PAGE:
• Import the audio files of dialogue of you and your guests into a horizontal track, or record directly into your D.A.W..
  • Adjust the loudness of your voice(s) so that it’s full and clear but not peaking (most D.A.W.s indicate when your levels are too high with a yellow or red colour).
  • On a different track, import and place your sound effects.
  • Adjust the loudness of these sounds so they are noticeable but aren’t the focus and definitely don’t overpower the voices.
  • Import and place any music.
  • Adjust the loudness of your theme music so that it is full and exciting (without peaking), and also any accompanying music that sits under the dialogue and sound effects.

There are plenty of tutorials online that cover how to use each D.A.W.. As long as you’re willing to play around and make mistakes, you’ll learn all you need to know. The more you learn, the more streamlined your workflow will be, and the more you’ll be able to take advantage of these tools.

Here are some basic tips when editing on your D.A.W.:

  • For sound effects and music: quiet is usually better. An incidental sound like a door close or a background crowd will sound more natural the quieter it is. These sounds are there to support and not to be the main attraction.
  • When getting sounds: get creative! For example if you need the sound of several ducks rolling down a hill, you will not find it anywhere. Maybe layer together the sound of some rolling logs, duck quacks, feet running on dirt, and wind blowing and see what happens. 
  • Our ears are pretty good at filtering out unneeded noise. All microphones hiss and all spaces have a room tone. If these noises are steady and unchanging, our ears filter them out pretty clearly. However, when these noises change unexpectedly, listeners notice. Do not go through your episode cutting out noise in between dialogue and leaving blank space. We will hear that noise start and stop with each line of speech. Allow the noise to exist. When you edit two pieces, try and blend them together with volume fades. Treat this noise like one of the sounds you’re working with. If the noise is too erratic, record another room tone, or download one from freesound.org and overlay it to smooth everything out. This will cover most of the noise you’ll find in your sound clips, bring all your sound effects together, and make everything sound more organic.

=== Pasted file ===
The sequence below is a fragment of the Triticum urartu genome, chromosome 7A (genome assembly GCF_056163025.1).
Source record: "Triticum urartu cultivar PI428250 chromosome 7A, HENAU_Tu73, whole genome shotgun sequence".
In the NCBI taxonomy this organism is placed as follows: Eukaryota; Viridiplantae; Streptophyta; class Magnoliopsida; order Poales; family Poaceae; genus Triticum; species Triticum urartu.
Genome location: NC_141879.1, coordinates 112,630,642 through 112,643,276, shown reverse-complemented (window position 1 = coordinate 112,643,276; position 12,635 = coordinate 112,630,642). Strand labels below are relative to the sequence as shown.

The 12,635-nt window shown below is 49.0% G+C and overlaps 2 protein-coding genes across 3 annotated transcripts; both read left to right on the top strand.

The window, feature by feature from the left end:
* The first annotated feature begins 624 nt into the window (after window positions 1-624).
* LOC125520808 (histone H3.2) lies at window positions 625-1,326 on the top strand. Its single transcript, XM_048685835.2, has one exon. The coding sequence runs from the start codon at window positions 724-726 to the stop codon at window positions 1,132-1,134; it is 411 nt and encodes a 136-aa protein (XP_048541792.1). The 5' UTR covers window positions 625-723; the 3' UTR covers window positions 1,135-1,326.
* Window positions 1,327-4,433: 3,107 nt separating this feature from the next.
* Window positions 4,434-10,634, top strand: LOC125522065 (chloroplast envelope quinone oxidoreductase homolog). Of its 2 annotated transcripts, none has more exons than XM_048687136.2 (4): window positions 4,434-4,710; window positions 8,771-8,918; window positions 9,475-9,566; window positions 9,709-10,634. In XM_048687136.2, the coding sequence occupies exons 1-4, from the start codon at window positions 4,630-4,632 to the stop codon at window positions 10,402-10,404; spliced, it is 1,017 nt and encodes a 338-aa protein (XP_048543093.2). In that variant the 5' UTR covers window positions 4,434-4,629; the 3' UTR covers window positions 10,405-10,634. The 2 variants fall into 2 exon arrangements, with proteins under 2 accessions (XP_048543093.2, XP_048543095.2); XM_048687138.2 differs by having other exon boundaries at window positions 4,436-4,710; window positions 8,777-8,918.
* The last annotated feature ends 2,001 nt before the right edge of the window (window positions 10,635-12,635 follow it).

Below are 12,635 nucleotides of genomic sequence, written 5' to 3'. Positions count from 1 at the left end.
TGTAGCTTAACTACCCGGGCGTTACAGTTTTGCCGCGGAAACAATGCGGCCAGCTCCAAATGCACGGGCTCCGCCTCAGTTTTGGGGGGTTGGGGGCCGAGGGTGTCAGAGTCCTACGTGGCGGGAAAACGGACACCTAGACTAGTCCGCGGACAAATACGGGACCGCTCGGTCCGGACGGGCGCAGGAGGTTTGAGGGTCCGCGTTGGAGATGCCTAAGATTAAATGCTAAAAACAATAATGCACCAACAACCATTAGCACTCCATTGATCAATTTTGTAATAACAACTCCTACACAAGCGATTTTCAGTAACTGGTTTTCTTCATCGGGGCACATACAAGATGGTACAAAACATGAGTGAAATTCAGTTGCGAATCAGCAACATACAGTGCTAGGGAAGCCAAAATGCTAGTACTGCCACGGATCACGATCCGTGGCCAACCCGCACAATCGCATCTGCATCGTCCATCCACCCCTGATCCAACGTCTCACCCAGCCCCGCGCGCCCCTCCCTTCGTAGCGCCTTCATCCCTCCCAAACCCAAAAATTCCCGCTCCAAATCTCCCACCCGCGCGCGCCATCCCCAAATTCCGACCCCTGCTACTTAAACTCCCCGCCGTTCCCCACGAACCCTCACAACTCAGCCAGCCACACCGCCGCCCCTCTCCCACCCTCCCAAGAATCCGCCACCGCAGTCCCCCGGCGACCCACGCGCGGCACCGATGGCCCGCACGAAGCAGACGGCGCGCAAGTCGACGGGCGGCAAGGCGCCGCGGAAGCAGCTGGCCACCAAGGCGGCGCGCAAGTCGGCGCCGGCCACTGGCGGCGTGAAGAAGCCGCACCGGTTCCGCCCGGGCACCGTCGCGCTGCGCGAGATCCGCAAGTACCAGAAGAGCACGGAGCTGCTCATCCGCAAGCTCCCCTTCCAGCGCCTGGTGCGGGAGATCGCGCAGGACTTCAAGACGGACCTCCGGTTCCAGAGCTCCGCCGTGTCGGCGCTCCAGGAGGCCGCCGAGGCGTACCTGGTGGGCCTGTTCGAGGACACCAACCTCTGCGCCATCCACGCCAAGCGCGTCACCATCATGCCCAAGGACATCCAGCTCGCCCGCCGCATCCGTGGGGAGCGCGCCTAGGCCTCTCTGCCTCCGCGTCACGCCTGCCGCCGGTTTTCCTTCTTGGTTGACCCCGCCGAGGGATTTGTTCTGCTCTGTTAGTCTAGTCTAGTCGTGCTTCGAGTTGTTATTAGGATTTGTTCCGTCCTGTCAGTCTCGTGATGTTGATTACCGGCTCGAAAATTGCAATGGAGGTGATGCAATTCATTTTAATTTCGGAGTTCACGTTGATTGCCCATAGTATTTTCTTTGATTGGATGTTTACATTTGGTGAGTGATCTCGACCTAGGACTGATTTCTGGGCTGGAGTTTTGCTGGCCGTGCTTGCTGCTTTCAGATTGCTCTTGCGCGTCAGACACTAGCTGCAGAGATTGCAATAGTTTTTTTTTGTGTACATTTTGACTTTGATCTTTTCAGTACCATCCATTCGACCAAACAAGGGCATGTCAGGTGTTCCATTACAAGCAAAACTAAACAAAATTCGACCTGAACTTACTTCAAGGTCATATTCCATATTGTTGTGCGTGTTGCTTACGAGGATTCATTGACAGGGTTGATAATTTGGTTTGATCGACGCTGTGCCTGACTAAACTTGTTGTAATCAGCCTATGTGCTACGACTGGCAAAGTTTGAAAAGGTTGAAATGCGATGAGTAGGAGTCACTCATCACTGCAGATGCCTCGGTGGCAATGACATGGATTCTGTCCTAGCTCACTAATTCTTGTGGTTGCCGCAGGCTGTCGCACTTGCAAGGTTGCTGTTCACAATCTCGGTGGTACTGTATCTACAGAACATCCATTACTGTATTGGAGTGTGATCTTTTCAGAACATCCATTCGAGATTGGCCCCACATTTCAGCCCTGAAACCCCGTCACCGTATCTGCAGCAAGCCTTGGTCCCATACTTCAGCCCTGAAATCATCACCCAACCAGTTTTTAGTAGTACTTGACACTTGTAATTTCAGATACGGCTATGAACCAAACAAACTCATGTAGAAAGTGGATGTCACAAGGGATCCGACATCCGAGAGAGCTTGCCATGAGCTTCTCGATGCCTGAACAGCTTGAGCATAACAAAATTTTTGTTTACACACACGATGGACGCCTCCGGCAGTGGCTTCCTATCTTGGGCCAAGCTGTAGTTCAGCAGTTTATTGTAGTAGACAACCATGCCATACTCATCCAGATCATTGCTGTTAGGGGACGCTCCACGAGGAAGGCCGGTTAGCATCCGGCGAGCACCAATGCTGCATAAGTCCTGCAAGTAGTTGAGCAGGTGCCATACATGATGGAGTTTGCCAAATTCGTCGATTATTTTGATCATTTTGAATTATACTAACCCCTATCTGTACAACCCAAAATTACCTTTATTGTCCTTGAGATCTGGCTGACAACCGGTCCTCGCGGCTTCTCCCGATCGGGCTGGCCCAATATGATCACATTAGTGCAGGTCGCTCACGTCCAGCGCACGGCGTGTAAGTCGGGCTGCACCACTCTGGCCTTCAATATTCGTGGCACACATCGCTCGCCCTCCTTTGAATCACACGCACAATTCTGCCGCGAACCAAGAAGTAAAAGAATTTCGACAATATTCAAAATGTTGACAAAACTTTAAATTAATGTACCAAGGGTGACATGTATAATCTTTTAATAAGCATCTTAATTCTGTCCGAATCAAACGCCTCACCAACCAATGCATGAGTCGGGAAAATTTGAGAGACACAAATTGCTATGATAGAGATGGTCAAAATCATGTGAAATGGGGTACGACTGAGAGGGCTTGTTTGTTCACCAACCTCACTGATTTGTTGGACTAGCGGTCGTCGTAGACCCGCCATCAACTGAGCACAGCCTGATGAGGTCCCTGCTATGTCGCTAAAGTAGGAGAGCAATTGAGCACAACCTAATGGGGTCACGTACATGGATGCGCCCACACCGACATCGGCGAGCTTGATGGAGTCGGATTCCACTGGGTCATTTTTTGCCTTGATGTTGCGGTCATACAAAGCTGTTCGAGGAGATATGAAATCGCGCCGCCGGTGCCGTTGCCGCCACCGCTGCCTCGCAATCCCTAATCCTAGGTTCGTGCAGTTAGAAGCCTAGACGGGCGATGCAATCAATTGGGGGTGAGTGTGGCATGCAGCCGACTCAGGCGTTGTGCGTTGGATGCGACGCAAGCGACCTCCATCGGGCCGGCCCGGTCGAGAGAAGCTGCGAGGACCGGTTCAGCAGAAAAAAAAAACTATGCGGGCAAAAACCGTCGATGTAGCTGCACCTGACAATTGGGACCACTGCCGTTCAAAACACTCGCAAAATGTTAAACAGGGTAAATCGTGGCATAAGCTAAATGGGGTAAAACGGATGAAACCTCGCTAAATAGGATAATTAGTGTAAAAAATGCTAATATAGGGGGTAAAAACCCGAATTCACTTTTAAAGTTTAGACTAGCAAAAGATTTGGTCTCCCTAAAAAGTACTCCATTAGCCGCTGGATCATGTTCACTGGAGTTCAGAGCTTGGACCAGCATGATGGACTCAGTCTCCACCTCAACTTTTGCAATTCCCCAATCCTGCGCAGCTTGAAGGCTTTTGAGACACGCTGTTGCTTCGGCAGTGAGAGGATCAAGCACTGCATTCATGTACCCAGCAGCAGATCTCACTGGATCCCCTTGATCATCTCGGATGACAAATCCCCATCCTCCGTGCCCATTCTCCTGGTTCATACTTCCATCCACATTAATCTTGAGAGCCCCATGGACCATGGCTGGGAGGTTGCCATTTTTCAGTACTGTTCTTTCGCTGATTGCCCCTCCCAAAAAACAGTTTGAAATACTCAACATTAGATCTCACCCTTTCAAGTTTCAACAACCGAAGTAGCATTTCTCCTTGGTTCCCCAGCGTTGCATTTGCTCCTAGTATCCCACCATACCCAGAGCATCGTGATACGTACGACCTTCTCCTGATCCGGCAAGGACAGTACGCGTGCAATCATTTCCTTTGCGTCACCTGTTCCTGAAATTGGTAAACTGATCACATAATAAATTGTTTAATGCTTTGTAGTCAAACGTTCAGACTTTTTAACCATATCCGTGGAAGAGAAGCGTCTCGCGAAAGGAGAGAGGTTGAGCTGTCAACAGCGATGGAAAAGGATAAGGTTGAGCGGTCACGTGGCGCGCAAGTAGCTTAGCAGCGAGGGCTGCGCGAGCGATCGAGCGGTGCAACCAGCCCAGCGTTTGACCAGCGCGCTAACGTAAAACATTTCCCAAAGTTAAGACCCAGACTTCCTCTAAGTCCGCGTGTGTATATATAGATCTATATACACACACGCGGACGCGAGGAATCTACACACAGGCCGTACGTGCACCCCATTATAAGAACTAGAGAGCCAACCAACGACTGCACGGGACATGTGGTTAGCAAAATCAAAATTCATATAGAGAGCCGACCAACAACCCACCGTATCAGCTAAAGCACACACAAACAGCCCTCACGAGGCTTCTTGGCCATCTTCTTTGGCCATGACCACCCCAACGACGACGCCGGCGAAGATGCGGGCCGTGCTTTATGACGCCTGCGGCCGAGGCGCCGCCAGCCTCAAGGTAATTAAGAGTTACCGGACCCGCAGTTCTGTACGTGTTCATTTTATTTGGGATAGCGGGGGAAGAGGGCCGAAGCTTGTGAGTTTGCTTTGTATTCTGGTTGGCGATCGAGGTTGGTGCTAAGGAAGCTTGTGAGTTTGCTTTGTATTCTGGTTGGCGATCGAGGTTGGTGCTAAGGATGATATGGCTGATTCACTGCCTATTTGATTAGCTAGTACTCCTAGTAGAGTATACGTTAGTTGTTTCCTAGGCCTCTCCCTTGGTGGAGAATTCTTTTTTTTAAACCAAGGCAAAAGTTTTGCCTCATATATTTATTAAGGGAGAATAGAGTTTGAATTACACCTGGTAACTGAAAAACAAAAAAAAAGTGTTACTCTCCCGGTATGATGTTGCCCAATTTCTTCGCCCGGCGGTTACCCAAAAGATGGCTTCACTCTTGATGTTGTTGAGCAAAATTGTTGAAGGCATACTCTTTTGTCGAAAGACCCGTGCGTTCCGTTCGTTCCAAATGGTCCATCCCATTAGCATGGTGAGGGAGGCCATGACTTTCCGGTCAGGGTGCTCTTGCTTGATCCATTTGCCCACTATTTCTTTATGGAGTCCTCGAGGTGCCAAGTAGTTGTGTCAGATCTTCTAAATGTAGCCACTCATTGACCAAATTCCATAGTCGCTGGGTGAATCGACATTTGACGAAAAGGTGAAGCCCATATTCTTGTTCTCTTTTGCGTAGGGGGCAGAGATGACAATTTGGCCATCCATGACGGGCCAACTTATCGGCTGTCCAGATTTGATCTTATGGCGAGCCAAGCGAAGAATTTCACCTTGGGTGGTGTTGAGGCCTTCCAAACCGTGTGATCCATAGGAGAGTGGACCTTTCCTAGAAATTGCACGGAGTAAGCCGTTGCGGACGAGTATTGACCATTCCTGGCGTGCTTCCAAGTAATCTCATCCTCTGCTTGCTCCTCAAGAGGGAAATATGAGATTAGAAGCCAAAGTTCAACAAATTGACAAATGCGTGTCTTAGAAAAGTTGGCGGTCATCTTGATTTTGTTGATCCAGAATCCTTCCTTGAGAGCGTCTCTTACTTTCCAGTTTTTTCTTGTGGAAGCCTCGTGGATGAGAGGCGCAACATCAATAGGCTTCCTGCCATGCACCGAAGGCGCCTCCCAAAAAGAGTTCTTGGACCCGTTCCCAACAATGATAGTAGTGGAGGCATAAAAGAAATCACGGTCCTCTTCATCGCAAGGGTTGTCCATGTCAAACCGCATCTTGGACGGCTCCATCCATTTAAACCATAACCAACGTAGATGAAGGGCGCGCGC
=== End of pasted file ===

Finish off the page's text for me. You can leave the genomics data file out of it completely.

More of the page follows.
• One element you’ll be able to manipulate when editing is tempo. Tempo instructs the listener how to feel and highlights important elements, similar to the way music does. Cut down spaces between lines of fun banter to drive the episode forward, allow them to breathe at key pieces you’d like to emphasize.
  • Don’t obsess the details. A key part of the good element, is that there is a product at the end of the day. Don’t let the fine tuned editing and mixing stop you from releasing anything. To be honest, audiences aren’t going to say, ‘this episode is so well edited!’ they’re just going to say “I like it and I don’t know why!” But we do ;).

These are just some elements you can play with when designing your podcast sound. If you give yourself enough time, be true to yourself, and think outside the box, when that potential listener hits play for the first time the good element will hit and you’ll have them hooked. 

Written by Ian Geldart. Listen to his podcast Real Legitimate Anthology to hear his tips in action!